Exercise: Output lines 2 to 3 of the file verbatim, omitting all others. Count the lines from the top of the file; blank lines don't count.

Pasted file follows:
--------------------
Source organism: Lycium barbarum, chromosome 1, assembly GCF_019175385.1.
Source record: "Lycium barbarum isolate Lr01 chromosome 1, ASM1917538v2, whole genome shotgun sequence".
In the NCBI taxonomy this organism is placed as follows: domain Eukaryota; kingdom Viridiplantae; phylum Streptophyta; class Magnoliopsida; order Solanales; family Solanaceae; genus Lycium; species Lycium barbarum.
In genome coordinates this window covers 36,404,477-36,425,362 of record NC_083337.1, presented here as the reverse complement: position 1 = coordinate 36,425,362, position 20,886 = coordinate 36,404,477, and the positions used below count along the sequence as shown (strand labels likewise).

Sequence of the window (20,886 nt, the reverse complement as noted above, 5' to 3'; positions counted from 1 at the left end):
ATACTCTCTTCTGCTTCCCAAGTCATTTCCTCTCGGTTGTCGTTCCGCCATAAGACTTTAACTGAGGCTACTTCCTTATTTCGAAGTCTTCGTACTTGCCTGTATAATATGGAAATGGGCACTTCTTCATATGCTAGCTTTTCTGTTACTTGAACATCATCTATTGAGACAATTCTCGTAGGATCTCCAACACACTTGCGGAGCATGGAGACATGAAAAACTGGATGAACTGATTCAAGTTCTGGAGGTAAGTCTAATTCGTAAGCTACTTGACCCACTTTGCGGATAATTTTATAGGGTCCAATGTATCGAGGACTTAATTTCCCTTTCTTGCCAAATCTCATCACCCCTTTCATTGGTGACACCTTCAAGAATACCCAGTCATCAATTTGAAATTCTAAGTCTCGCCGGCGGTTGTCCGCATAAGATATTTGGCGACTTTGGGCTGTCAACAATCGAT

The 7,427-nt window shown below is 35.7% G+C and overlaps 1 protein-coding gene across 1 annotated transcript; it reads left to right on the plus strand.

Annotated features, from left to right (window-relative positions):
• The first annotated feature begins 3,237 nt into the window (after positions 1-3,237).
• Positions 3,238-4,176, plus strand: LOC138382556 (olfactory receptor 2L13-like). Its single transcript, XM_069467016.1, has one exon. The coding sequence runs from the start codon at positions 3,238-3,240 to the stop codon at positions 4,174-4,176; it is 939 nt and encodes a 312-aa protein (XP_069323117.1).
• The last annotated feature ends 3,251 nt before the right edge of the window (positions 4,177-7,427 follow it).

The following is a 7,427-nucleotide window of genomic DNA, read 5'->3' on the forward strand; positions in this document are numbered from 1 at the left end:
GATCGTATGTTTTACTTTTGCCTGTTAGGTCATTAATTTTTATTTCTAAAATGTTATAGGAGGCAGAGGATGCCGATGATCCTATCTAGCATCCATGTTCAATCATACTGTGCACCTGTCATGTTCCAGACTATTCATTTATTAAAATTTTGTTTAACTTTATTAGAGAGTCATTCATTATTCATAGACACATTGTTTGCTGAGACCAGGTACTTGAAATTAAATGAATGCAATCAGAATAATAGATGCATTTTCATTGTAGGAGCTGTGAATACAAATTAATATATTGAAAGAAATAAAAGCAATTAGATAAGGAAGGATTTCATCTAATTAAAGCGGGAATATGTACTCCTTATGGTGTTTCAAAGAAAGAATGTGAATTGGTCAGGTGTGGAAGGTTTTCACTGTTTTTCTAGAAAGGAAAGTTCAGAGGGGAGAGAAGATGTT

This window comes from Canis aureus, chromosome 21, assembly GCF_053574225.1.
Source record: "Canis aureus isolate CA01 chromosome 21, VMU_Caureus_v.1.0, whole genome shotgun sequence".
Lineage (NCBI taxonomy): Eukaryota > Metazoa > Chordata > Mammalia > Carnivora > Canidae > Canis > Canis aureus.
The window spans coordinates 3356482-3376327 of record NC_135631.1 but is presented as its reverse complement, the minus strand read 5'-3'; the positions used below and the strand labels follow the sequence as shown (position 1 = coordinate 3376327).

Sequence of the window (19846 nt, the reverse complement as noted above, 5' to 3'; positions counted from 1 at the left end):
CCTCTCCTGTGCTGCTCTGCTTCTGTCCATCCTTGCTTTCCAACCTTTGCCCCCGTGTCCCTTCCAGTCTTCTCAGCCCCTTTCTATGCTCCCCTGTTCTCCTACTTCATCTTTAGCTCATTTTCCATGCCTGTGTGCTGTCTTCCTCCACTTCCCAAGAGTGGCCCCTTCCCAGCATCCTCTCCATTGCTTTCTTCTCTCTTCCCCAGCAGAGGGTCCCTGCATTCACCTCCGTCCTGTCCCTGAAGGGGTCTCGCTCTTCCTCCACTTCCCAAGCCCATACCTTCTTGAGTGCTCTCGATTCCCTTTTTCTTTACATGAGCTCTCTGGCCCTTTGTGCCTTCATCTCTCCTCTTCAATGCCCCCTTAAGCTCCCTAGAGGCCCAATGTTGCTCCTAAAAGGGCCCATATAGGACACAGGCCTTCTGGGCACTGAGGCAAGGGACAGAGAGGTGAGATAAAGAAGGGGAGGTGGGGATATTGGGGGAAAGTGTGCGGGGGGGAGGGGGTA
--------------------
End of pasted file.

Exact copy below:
Source record: "Lycium barbarum isolate Lr01 chromosome 1, ASM1917538v2, whole genome shotgun sequence".
In the NCBI taxonomy this organism is placed as follows: domain Eukaryota; kingdom Viridiplantae; phylum Streptophyta; class Magnoliopsida; order Solanales; family Solanaceae; genus Lycium; species Lycium barbarum.